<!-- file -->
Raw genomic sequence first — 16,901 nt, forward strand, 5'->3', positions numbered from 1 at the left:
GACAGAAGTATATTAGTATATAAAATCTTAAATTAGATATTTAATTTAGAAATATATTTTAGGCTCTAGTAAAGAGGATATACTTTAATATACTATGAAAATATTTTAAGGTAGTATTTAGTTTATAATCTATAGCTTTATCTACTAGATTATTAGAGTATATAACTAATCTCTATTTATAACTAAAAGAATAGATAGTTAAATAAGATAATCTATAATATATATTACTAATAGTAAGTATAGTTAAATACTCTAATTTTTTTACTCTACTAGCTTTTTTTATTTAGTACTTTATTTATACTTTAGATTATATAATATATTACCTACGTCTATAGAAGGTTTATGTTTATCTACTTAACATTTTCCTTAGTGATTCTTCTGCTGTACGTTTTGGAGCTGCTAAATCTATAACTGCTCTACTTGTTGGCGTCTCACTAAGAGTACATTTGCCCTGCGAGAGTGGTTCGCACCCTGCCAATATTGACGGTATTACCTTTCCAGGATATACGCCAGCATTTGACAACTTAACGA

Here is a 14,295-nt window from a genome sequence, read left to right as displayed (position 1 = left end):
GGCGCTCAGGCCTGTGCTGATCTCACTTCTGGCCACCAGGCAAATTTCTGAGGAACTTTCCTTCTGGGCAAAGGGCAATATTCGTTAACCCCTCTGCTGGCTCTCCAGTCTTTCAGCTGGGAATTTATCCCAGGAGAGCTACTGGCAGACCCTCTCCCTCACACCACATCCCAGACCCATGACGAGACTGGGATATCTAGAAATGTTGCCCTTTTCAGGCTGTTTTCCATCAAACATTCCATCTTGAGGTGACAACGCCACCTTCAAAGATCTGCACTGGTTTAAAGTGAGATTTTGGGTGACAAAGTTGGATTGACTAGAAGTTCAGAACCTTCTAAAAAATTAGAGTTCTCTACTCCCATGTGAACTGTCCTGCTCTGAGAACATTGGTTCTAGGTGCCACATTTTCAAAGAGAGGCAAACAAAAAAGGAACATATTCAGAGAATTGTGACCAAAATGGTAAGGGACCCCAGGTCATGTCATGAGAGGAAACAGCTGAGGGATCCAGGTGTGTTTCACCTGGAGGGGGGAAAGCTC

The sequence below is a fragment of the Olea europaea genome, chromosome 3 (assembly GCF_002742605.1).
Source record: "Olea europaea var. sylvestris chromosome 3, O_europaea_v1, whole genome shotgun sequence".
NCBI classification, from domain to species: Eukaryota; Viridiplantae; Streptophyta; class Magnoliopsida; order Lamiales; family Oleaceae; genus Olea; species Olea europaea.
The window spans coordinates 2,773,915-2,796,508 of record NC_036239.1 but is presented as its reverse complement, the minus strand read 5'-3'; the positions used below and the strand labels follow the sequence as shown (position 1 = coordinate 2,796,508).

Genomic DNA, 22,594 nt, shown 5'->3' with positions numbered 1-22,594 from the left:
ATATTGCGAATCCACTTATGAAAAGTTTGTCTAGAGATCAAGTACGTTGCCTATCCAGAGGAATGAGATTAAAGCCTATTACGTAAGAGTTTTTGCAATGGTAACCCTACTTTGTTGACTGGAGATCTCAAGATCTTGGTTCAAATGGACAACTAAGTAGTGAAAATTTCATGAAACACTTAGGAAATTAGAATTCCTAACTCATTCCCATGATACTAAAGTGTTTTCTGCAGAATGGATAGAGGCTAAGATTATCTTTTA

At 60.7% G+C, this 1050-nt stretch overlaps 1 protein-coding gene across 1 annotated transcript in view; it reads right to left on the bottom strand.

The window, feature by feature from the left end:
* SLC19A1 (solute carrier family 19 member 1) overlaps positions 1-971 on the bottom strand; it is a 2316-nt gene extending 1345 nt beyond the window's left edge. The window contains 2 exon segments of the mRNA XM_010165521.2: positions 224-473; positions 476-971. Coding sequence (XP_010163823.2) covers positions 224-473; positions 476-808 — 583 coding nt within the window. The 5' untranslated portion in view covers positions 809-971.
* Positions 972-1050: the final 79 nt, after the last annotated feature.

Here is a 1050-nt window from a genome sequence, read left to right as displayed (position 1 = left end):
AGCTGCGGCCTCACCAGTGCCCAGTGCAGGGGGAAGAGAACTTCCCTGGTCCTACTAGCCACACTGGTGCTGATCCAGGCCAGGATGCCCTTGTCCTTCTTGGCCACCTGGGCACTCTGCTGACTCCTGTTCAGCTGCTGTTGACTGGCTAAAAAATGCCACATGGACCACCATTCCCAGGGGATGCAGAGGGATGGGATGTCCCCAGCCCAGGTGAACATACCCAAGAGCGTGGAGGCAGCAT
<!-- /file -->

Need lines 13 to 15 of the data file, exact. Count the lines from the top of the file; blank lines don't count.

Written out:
* SLC19A1 (solute carrier family 19 member 1) overlaps positions 1-971 on the bottom strand; it is a 2316-nt gene extending 1345 nt beyond the window's left edge. The window contains 2 exon segments of the mRNA XM_010165521.2: positions 224-473; positions 476-971. Coding sequence (XP_010163823.2) covers positions 224-473; positions 476-808 — 583 coding nt within the window. The 5' untranslated portion in view covers positions 809-971.
* Positions 972-1050: the final 79 nt, after the last annotated feature.

Here is a 1050-nt window from a genome sequence, read left to right as displayed (position 1 = left end):